Justice Oputa Commission. The Oputa Report said government should resettle Maroko people fully because government has wronged Maroko people and that government should apologies publicly to Maroko people. Till today, nothing has been done.”
Also, in 2004, they brought their concern before the Lagos State Assembly and in 2005 they came up with a report that the Maroko people should be resettled fully, but nothing has been done by way of implementation.”
They are not sure who should implement these reports, Aiyeyemi said, adding that they were sure the federal government and Lagos State Government could work things out. “Rasaki was Lagos State Military Governor and he served under Babagida. Who should resettle us? If it is federal government or Lagos State Government it is alright by us.”
Thrown into this mix is the fact that they also approached the Lagos High Court for justice but, as Aiyeyemi said they have not been able to get justice. “A case of abuse of human life, Lagos High Court is treating it for 22 years after our people have died, after the education of our children has suffered. Most of us are torn between life and death. Look at me,” said the frail-looking man in his 70s.
In a suit filed before the Lagos High Court since July 11, 1990, Maroko evictees have challenged the July 1990 forced evictions and demolitions of their homes, houses, businesses, schools, churches, mosques and other properties; the loss of lives; the disruption of families and communities; the failure to follow legally mandated procedures or pay compensation; and the failure to provide alternative housing in violation of their rights to housing, property, health, family, education, dignity as human beings, privacy, freedom of movement and residence anywhere within Nigeria, and peaceful enjoyment of their property as guaranteed by several provisions of the Constitution of the Federal Republic of Nigeria 1979.
“So, is it after we have died that Lagos High Court will settle the case of human rights abuse? Is it not corruption? As they say justice delayed is justice denied, asked Aiyeyemi.”
Consequences of Injustice…
Aiyeyemi said the throes of insecurity in the country were consequences of injustice meted to former residents of Maroko. “A revelation came from God which said that not until the Nigerian Government resettled the Maroko people the country will not be at peace. See what happened in the Niger Delta with militants and now it is the turn of Boko Haram. It is our belief that this incident is a whip, a punishment from God.”
According to him, they have been dialoguing for the past 22 years because they chose not to be militant in their approach. “We have been marking the day of our eviction every year and every year we send out letters of appeal to government, but now God is fighting for us and Nigeria is crying. The commemoration of their eviction is often approached with every seriousness. This year’s is no different.
After the eviction of the residents of Maroko and the last piece of debris that served as evidence to their existence was thrown into the bucket of the last truck, the next command was given and the dredgers came alive off the coast of the erased community, pumping millions of cubic metres of sand to clear their foot prints and raise the land above sea level in preparation for partitioning and eventual sale to the affluent. “Our land is exactly where The palms stands today,” alleged a former resident of Maroko.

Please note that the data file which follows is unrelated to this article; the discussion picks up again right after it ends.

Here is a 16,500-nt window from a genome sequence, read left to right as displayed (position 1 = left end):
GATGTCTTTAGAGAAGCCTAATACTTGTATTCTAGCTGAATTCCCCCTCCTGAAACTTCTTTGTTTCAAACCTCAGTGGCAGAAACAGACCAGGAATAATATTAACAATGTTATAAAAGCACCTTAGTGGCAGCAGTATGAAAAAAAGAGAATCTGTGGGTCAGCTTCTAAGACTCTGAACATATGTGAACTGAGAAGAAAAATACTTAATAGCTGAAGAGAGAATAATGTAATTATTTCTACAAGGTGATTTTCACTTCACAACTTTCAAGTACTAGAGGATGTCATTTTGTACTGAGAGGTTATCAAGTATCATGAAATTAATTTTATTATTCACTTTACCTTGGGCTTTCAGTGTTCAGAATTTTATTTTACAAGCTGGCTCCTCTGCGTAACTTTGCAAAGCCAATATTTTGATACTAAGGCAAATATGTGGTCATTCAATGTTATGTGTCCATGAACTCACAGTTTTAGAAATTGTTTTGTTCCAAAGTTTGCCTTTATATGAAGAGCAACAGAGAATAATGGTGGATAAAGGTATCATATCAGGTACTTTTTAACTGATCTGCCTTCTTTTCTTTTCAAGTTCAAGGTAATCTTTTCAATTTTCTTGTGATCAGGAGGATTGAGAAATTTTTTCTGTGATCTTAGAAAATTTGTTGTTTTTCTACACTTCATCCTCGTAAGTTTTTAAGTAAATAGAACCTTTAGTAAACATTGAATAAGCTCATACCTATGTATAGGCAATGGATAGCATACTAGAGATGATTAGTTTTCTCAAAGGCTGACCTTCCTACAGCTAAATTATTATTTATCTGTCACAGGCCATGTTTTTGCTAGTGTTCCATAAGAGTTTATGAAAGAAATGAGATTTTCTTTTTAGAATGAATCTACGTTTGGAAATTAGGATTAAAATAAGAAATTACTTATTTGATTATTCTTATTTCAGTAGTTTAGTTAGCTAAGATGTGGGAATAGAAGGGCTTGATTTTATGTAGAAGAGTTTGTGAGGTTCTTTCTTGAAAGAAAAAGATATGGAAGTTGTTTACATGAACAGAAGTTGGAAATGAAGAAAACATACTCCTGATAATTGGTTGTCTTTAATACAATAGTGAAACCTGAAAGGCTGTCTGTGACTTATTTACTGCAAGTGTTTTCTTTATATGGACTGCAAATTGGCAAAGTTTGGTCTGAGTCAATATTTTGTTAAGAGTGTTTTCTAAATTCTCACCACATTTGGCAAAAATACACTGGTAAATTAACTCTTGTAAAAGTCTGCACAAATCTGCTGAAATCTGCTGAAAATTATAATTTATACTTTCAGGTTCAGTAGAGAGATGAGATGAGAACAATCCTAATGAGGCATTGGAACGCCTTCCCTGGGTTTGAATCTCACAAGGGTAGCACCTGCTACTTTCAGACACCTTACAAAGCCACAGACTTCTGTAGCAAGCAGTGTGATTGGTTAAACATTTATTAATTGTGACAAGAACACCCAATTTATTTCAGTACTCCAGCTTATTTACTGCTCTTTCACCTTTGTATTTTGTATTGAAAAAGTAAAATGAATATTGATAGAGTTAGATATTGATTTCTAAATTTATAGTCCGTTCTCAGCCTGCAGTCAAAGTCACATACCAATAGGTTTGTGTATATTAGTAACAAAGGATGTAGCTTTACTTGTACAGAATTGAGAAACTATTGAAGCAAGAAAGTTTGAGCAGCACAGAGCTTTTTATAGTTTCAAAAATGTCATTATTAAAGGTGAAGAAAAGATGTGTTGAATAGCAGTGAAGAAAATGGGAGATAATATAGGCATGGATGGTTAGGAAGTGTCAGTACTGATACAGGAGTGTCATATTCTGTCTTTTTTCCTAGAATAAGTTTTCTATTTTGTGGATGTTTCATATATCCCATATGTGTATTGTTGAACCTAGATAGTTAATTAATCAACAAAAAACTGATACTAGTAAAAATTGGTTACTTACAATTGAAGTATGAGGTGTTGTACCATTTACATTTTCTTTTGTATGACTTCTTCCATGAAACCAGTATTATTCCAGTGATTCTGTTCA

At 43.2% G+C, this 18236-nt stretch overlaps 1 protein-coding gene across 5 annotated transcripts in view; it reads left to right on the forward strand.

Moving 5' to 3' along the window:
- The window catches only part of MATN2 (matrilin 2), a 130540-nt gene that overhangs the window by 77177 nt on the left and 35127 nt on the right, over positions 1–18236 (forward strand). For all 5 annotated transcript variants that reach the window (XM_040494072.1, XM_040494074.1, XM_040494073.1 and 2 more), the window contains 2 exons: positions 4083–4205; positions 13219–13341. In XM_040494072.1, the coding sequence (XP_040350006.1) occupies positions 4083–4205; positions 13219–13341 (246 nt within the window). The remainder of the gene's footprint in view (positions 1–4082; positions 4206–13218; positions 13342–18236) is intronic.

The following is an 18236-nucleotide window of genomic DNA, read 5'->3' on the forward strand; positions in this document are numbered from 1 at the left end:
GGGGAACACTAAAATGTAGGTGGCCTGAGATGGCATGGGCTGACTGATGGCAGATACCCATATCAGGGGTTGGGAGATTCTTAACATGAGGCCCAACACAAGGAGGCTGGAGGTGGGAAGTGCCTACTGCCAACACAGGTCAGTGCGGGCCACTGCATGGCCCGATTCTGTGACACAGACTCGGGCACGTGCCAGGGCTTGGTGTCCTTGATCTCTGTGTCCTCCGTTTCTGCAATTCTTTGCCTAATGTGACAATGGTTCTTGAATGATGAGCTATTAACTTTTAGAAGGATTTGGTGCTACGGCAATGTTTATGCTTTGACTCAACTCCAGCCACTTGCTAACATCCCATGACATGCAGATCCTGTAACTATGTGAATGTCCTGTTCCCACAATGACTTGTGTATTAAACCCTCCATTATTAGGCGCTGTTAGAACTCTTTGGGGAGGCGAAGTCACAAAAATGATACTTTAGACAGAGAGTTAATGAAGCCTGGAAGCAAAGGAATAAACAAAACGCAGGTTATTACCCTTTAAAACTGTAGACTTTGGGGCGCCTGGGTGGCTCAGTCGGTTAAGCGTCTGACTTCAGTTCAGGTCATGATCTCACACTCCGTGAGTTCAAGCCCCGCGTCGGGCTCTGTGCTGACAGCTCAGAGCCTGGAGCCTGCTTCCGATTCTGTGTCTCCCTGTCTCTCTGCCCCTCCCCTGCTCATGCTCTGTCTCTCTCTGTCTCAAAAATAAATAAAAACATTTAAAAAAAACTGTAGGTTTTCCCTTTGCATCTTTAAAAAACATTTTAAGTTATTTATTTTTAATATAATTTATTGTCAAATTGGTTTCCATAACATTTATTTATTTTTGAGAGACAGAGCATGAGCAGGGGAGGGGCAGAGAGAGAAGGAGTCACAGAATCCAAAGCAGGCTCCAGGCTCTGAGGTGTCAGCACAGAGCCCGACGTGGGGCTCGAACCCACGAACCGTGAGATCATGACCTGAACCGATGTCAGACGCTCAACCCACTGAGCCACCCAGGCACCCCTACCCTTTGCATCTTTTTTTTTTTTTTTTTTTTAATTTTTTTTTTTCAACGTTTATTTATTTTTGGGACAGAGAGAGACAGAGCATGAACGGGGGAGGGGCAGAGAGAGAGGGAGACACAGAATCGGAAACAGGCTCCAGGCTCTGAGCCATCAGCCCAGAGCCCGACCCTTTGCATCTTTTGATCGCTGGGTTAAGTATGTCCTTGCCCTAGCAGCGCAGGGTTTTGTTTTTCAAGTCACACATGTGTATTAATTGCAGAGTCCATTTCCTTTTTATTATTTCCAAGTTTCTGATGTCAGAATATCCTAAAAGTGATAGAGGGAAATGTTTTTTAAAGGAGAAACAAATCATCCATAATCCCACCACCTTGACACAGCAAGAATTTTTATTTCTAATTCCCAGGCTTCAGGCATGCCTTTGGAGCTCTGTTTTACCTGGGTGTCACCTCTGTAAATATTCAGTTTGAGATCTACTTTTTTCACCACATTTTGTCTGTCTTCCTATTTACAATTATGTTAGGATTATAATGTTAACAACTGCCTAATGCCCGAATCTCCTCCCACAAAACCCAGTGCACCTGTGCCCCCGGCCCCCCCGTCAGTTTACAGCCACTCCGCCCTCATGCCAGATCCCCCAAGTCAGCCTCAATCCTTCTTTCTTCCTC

Today’s meeting, Aiyeyemi said would focus more on prayers for Nigeria, Lagos State for “God to have mercy on Nigeria.” They sent letters of invitation to President Goodluck Jonathan; former President Olusegun Obasanjo; and Governor Babatunde Raji Fashola for them to attend the event.
The letter bore yet another appeal titled “22nd Anniversary of Maroko Forced Eviction; Yet Another Appeal for Full Resettlement”. They said: “Our 25 Maroko communities have been used as the sacrificial lambs for our national development since 1958 - 54years. We are here once again, most humbly appealing that enough should be enough.”
Aiyeyemi presented the community’s history, stating that “our Maroko village used to occupy the present –day geographical area of Ikoyi, G.R.A. and Victoria Island of Lagos. But between 1958 and 1960, Government gently removed us to join with existing villages across the Five Cowries Lagoon. And by 19990, Government again moved the whole district of Maroko, this time with full military force and to nowhere but into the open air. We later discovered that the then Head of State and his Lagos State military Governor only used the Nigerian Army to do their private job of making the Maroko coastal land available for some rich private individuals.”
The 25 communities commonly called Maroko, he said were thrown out with all the 300, 00 residents consisting of 10,000 residential houses holding some 60,000 families. Within the 12 years of the forced evictions, about 100,000 of us died as a result of direct effect of the mass dehumanization. The Lagos State government later resettled some of the landlords at the un- completed estates at Ilasan, Ikota and Epe. But for these 22 years, thousands of Maroko landlords still remain un-resettled and those even resettled at both Ilasan and Ikota estates are daily under the harassment of yet another eviction or relocations by some officials of Lagos State government. This being addition to the harassments of rain floods every year.
The invitation letter signed by Samuel Aiyeyemi, Leader; Alhaji T.A. jegede, Deputy Leader; Madam T. Anitini, Executive and Benson Oketola, General Secretary said the Chairman and Father of the day, is expected to be former President Olusegun Obasanjo.
The venue is Maroko Information Centre off Block 32 Ilasan (Jakande) Housing Estate, Lekki Lagos.